Propentofylline inhibits glioblastoma cell invasion and survival by targeting the TROY signaling pathway

Harshil D. Dhruv, Alison Roos, Patrick J. Tomboc, Serdar Tuncali, Ashley Chavez, Ian Mathews, Michael E. Berens, Joseph C. Loftus, Nhan L. Tran

Research output: Contribution to journalArticle

6 Scopus citations

Abstract

Glioblastoma (GBM) is the most common primary tumor of the CNS and carries a dismal prognosis. The aggressive invasion of GBM cells into the surrounding normal brain makes complete resection impossible, significantly increases resistance to the standard therapy regimen, and virtually assures tumor recurrence. Median survival for newly diagnosed GBM is 14.6 months and declines to 8 months for patients with recurrent GBM. New therapeutic strategies that target the molecular drivers of invasion are required for improved clinical outcome. We have demonstrated that TROY (TNFRSF19), a member of the TNFR super-family, plays an important role in GBM invasion and resistance. Knockdown of TROY expression inhibits GBM cell invasion, increases sensitivity to temozolomide, and prolongs survival in an intracranial xenograft model. Propentofylline (PPF), an atypical synthetic methylxanthine compound, has been extensively studied in Phase II and Phase III clinical trials for Alzheimer’s disease and vascular dementia where it has demonstrated blood–brain permeability and minimal adverse side effects. Here we showed that PPF decreased GBM cell expression of TROY, inhibited glioma cell invasion, and sensitized GBM cells to TMZ. Mechanistically, PPF decreased glioma cell invasion by modulating TROY expression and downstream signaling, including AKT, NF-κB, and Rac1 activation. Thus, PPF may provide a pharmacologic approach to target TROY, inhibit cell invasion, and reduce therapeutic resistance in GBM.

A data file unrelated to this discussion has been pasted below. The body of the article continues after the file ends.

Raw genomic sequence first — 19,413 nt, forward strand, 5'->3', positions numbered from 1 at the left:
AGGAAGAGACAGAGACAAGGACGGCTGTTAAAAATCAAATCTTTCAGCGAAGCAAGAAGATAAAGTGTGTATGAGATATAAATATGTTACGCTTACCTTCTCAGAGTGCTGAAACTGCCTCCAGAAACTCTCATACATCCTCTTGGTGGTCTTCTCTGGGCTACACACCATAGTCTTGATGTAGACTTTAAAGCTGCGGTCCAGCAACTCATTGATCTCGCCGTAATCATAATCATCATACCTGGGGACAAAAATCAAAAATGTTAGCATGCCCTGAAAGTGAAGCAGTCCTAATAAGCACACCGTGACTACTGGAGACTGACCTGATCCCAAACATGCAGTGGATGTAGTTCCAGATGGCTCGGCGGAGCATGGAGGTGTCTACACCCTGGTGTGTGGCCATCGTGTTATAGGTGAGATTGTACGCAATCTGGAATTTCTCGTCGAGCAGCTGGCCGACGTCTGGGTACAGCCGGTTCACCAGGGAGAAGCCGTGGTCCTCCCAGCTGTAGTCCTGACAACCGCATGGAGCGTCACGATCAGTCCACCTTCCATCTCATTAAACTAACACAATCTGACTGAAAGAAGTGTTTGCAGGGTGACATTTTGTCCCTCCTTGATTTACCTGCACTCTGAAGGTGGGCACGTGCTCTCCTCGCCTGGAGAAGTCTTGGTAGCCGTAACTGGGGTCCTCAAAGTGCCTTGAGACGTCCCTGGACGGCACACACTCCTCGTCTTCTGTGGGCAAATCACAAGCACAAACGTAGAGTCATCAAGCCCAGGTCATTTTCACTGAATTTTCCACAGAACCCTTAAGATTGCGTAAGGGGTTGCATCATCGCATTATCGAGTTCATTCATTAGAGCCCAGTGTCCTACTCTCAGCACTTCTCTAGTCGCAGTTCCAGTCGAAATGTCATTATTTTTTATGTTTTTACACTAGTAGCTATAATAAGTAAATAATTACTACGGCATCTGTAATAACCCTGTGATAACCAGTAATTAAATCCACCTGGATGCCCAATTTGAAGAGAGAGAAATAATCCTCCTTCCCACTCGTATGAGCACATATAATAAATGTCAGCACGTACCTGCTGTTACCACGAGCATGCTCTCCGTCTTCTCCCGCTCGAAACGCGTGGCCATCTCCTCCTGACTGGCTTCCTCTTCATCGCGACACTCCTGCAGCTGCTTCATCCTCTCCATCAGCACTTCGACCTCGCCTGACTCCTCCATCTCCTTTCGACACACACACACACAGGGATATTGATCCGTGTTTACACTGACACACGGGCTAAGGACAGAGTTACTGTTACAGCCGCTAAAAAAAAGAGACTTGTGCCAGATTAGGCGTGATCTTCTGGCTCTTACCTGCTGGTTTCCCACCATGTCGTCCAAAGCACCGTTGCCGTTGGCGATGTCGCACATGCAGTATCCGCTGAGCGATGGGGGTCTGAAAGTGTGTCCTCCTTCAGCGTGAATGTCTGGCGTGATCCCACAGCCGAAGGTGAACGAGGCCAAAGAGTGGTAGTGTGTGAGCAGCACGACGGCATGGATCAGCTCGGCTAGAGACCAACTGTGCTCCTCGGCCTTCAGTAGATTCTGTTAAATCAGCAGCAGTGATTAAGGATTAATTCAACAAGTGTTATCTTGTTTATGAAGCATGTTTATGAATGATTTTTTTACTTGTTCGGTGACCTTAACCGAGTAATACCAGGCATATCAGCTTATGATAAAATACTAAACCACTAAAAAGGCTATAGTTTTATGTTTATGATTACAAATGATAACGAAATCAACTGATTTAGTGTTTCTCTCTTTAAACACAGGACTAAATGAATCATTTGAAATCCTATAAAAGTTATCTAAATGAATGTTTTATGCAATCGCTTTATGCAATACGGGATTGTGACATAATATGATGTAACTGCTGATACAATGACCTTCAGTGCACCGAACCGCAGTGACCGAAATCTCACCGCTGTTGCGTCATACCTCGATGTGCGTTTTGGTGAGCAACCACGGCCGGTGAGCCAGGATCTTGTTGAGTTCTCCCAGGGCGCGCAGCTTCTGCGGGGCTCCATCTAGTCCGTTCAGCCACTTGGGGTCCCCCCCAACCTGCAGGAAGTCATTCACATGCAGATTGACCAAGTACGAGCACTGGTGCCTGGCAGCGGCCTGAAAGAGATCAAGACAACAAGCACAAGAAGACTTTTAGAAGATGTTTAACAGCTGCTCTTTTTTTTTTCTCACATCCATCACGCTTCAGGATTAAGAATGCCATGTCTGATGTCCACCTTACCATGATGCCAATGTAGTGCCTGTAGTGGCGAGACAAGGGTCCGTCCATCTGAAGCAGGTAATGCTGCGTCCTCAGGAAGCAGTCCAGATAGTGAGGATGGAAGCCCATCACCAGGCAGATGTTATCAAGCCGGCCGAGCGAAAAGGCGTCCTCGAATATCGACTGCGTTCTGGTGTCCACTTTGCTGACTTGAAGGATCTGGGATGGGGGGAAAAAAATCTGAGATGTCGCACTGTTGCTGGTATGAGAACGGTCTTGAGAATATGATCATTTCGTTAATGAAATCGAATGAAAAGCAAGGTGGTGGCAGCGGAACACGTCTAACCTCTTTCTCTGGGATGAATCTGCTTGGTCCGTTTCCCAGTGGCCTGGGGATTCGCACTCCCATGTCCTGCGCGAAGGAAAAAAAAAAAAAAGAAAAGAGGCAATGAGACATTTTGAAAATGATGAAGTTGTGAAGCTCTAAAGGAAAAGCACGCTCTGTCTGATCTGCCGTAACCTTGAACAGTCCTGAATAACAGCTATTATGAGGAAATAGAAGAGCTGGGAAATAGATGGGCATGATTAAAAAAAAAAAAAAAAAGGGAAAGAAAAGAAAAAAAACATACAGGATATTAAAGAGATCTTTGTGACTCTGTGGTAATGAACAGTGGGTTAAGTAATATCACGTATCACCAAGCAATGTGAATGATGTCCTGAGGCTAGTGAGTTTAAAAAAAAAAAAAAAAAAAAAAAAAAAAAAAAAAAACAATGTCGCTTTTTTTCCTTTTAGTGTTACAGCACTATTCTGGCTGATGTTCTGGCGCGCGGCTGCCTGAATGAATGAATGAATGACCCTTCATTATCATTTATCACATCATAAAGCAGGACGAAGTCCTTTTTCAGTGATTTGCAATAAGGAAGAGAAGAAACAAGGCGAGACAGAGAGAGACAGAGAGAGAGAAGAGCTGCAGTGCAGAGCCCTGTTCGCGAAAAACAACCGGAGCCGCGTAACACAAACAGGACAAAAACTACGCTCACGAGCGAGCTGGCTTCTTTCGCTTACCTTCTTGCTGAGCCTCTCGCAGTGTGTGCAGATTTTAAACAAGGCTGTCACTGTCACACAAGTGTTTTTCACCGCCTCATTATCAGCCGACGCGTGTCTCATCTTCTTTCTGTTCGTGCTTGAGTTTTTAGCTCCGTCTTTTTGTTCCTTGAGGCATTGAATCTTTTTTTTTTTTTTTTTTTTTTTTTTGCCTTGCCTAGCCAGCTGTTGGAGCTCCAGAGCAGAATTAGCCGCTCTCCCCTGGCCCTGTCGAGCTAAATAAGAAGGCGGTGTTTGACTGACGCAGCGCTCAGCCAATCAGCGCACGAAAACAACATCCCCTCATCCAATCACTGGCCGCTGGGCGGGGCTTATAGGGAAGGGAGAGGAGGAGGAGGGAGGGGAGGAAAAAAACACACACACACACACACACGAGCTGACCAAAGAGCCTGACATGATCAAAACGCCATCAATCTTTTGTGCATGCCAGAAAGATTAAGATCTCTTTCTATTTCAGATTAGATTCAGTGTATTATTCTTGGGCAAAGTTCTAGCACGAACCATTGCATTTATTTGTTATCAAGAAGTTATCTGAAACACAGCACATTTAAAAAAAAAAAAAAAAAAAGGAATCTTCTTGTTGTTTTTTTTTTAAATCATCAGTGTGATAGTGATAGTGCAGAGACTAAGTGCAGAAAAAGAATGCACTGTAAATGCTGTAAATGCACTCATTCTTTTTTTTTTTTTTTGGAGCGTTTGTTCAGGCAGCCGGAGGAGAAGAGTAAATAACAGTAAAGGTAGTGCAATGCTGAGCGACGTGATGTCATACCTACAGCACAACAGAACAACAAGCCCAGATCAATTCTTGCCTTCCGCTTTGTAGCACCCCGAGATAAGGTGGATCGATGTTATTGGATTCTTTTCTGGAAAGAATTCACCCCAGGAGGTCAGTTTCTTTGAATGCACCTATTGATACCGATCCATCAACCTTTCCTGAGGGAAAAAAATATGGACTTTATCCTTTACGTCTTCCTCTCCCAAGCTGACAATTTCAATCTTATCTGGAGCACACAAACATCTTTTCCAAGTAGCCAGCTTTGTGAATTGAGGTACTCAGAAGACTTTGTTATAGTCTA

Original languageEnglish (US)
Pages (from-to)397-404
Number of pages8
JournalJournal of neuro-oncology
Volume126
Issue number3
DOIs
StatePublished - Feb 1 2016

Keywords

  • Glioblastoma
  • Invasion
  • Resistance
  • Survival
  • TROY

ASJC Scopus subject areas

  • Oncology
  • Neurology
  • Clinical Neurology
  • Cancer Research

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